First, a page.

Lead time bias

Lead time bias refers to the phenomenon where early diagnosis of a disease falsely makes it look like people are surviving longer. This occurs most frequently in the context of screening.

For example, a man with metastatic lung cancer dies at age 70. His cancer was discovered 1 year ago, when he was 69. Therefore, it appears as if he lived for 1 year with the cancer. However, imagine that instead his cancer was discovered on a screening CT scan when he was 65 years old. If he still dies at the age of 70, it now looks like he survived for 5 years with the diagnosis of cancer (the 5 year survival rate is much better), but in fact there was no real change in his survival.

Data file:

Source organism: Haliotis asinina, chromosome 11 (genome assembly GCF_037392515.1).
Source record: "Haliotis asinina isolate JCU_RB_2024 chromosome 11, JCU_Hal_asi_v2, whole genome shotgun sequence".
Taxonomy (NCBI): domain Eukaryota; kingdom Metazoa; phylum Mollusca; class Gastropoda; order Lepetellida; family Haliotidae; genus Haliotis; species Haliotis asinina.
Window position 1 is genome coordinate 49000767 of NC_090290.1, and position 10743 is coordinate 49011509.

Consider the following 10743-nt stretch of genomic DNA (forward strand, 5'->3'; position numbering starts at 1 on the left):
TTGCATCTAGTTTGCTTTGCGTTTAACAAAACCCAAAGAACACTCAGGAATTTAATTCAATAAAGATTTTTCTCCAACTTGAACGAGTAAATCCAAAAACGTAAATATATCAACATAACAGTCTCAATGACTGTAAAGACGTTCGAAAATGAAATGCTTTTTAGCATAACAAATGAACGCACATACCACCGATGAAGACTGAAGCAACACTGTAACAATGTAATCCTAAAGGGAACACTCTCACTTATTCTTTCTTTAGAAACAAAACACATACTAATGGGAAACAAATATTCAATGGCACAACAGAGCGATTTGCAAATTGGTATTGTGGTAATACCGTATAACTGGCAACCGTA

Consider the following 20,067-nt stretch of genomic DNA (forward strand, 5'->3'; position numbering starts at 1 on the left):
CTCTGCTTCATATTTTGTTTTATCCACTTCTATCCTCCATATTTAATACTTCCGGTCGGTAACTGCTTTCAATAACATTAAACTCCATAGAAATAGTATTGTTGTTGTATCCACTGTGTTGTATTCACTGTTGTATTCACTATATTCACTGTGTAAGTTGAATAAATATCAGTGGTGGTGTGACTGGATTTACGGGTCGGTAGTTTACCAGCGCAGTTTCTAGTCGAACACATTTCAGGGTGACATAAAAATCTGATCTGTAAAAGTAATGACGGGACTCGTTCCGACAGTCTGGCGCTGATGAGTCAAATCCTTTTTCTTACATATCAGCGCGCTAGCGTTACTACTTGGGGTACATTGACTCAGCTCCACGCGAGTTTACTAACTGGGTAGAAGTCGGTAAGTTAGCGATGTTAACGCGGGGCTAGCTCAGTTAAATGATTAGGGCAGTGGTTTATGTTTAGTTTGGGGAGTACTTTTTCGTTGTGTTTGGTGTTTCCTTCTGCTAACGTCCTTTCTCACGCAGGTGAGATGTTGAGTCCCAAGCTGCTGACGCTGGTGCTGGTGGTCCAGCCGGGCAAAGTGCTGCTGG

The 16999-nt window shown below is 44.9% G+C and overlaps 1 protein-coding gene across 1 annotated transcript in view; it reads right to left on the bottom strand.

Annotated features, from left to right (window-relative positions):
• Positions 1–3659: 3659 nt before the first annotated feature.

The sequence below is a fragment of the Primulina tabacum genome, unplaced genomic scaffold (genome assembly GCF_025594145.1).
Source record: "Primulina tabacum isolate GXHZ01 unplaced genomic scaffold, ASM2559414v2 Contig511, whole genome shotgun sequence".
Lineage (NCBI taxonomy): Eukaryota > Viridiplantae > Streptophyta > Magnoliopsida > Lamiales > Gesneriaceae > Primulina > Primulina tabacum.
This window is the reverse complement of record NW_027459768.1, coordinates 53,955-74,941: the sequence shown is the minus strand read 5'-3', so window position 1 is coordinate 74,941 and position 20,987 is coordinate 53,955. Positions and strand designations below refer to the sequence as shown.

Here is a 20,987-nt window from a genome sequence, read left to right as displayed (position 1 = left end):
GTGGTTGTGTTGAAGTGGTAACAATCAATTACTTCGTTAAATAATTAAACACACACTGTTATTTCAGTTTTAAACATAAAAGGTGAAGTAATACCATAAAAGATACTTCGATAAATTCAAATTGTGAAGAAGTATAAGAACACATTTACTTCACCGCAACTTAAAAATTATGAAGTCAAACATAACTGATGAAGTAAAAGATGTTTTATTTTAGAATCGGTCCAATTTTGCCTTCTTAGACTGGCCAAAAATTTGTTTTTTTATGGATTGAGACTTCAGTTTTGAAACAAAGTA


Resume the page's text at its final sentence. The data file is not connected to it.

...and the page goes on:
From WikiCommons: https://commons.wikimedia.org/wiki/File:Lead_time_bias.svg

This post is part of a series of posts on bias in medical research. You can find the whole bias catalogue here.

You can find more evidence based medicine resources here.

References – lead time bias

Gates TJ. Screening for cancer: evaluating the evidence. American family physician. 2001; 63(3):513-22. [pubmed]

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